Registration and payment for the event can be made by following the instructions on this site. A student discount is available for attendees who are studying either full or part-time at a registered higher education institution. Proof of student status will be required at registration. All other attendees should select full-rate options on the payment page.

The event is facilitated by the Faraday Institute for Science and Religion in collaboration with the Faculty of Divinity, University of Cambridge. Any questions about the colloquium should be directed to Dr Caroline Tee at ct500@cam.ac.uk.

Registrations will close at midnight on Wednesday 14th March.

 

*Content courtesy of Dr. Caroline Tee (St. Edmund’s College) and https://www.eventbrite.co.uk/e/reading-is-believing-sacred-texts-in-a-scientific-age-26-28-march-2018-tickets-35899721032 

 

© International Qur’anic Studies Association, 2018. All rights reserved.

Two Free Online Courses on the Qur’an

Contributor: Holger Zellentin

We are excited to announce two new initiatives presenting the Qur’an in between Judaism and Christianity: a new MOOC starting January 15, 2018, and the immediate online publication of a related lecture series. Both projects were sponsored by the British Academy, the University of Nottingham and the Karimia Institute, and convened by Holger Zellentin (University of Cambridge) and Jon Hoover (University of Nottingham).

pic

About a year ago, we sought to bring cutting-edge research on the Qur’an in its relationship to Judaism and to Christianity to the broader public. In order to reflect the growing sense of a scholarly consensus in the field, we invited a number of outstanding scholars to present their research in Nottingham: Omar Ali-de-Unzaga (The Institute of Ismaili Studies, London), Mehdi Azaiez (Katholieke Universiteit Levuven), Harith bin Ramli (Cambridge Muslim College), Islam Dayeh (Free University of Berlin), Emran El-Badawi (University of Houston), Dirk Hartwig (Free University, Berlin), Asma Hilali (now Université de Lille), Marianna Klar (School of Oriental and African Studies), Shuruq Naguib (University of Lancaster), Gabriel Said Reynolds (Notre Dame University), Lena Salaymeh (University of Tel Aviv), Walid Saleh (University of Toronto), Nora K Schmid (Free University of Berlin), and Nicolai Sinai (University of Oxford) joined the organizers.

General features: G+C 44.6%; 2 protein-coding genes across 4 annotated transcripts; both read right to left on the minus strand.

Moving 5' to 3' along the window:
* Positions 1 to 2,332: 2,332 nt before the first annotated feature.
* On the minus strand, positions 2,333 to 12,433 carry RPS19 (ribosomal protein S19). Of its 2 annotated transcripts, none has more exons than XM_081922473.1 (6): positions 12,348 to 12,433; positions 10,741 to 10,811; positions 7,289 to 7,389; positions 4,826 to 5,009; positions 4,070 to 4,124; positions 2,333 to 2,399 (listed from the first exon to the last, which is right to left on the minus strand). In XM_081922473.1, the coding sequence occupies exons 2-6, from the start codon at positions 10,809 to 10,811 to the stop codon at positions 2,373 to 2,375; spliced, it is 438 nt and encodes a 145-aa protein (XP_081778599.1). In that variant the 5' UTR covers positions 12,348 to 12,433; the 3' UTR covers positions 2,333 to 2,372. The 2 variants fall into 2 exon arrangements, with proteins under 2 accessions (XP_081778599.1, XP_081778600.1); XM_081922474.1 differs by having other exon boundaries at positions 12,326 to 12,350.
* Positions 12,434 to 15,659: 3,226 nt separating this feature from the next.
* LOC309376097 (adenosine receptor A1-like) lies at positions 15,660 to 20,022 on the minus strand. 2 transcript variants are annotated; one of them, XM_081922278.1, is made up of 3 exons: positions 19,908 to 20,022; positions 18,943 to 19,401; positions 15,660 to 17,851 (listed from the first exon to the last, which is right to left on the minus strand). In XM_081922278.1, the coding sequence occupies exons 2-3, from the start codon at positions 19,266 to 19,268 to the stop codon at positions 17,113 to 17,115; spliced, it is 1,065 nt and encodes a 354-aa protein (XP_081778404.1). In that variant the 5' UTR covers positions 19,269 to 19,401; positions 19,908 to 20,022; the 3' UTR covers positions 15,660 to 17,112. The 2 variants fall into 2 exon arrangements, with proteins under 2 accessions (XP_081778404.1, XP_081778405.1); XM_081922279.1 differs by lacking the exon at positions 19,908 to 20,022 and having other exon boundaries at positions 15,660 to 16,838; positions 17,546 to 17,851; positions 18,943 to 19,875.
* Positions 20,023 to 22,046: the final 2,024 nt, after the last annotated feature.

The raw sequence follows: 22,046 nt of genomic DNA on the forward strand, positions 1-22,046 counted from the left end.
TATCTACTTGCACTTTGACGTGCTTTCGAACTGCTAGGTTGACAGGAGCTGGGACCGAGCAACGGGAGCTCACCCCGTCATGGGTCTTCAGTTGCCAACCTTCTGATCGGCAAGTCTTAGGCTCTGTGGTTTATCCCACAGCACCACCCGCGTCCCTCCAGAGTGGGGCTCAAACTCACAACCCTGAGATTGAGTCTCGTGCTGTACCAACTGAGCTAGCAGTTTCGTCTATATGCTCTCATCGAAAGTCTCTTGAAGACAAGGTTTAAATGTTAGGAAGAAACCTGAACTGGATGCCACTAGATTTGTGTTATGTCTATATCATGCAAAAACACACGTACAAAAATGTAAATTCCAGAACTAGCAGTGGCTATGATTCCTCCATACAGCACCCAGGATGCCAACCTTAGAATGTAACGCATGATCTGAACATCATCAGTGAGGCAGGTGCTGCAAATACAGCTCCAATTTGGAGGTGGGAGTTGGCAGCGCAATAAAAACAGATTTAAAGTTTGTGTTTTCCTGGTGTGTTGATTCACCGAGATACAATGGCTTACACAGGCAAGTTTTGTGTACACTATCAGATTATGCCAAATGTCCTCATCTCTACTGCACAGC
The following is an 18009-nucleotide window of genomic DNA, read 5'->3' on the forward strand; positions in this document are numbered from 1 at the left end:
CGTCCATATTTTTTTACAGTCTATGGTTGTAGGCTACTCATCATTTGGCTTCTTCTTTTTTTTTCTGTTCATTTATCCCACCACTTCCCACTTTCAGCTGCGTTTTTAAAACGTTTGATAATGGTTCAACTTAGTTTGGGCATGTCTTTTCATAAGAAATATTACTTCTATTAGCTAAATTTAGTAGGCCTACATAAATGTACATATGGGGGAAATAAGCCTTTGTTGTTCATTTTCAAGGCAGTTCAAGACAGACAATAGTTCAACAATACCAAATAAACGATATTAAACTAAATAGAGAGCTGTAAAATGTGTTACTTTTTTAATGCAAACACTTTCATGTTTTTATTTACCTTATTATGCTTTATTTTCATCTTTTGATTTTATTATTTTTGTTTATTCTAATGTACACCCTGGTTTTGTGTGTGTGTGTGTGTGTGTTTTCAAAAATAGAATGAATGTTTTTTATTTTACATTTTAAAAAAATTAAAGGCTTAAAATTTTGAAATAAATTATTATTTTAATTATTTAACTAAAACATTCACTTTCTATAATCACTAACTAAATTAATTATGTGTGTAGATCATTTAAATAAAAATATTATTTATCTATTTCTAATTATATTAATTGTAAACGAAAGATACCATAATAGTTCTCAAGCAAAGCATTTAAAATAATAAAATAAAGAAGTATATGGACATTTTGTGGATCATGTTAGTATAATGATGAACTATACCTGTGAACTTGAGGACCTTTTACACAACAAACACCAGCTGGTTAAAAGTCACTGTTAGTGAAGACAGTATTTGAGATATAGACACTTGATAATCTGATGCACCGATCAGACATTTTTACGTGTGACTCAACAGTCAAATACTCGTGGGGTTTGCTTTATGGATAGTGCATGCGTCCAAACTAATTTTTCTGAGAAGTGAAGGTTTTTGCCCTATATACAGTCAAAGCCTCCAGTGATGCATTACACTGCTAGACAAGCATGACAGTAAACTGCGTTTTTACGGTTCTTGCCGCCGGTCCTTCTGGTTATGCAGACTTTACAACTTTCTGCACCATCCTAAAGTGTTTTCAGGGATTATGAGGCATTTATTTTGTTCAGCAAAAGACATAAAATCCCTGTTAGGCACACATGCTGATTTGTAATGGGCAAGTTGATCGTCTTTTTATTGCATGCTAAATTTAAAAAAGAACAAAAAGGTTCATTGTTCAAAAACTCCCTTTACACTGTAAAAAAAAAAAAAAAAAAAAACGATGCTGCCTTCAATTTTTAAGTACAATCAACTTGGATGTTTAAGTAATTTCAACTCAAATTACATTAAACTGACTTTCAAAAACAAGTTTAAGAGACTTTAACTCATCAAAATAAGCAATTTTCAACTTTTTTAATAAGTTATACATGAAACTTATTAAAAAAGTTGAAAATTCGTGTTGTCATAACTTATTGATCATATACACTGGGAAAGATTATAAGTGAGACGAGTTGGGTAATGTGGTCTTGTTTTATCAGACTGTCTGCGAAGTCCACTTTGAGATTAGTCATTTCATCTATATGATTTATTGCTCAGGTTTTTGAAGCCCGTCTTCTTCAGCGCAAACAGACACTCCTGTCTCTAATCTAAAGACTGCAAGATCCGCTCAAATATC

The lectures were designed to engage the public in three ways. First, we teamed up with the Karimia Institute, a Muslim community and charity based in Nottingham under the guidance of Dr Musharraf Hussain al-Azhari OBE. Members of the community constituted the primary audience of the live lectures, and engaged the academics in a series of insightful, respectful and vivid discussions.

Secondly, we recorded all lectures and discussions in their entirety and have now published the lectures on a dedicated website. We believe that both the academic acumen of the lectures and the spirit of the discussions themselves will be a wonderful resource for scholars, students and community leaders across the world for many years to come. Please feel free to share the news.

Finally, Holger Zellentin and Jon Hoover have teamed up with Shuruq Naguib (University of Lancaster) and Rachel Dryden (University of Cambridge) in order to build an open online course based on the same lecture series. We selected especially relevant excerpts of the lectures and, with the generous assistance of the University of Nottingham and FutureLearn, we developed the materials into a proper MOOC. We promise it’s worth having a look at the teaser video here, where you can also sign up. The great thing about the course is that you can explore all of it for free, and with no obligation to do anything! All you have to do is sign up on FutureLearn, and, once the course is running, you can access all the materials for the period of one month. Should you like what you find, feel free to spread the word to your students, friends, colleagues, family- we have worked hard to make the complex materials accessible to the broadest possible public. We hope to run the course once every two years or so, so it will also be a resource for many years to come (but note that it will only be accessible for four-week intervals at a time).

Please let us know what you think about the course. In the meantime, have a happy, blessed, and hopeful 2018!

Here are the two websites once more:

https://www.nottingham.ac.uk/theology/research/quran-lecture-videos-2016.aspx

https://www.futurelearn.com/courses/quran-judaism-and-christianity

Moreover, please note that beginning on February 19 (running for eight weeks) Gabriel Reynolds will be hosting a free MOOC through EdX entitled “Introduction to the Qur’an.”  This is the new and updated version of the course (which initially ran in 2015).  It is meant to provide a basic introduction to the academic study of the Qur’an and likewise includes lectures, discussion with scholars and religious leaders, and live interactive sessions.  For more information and to enrol visit: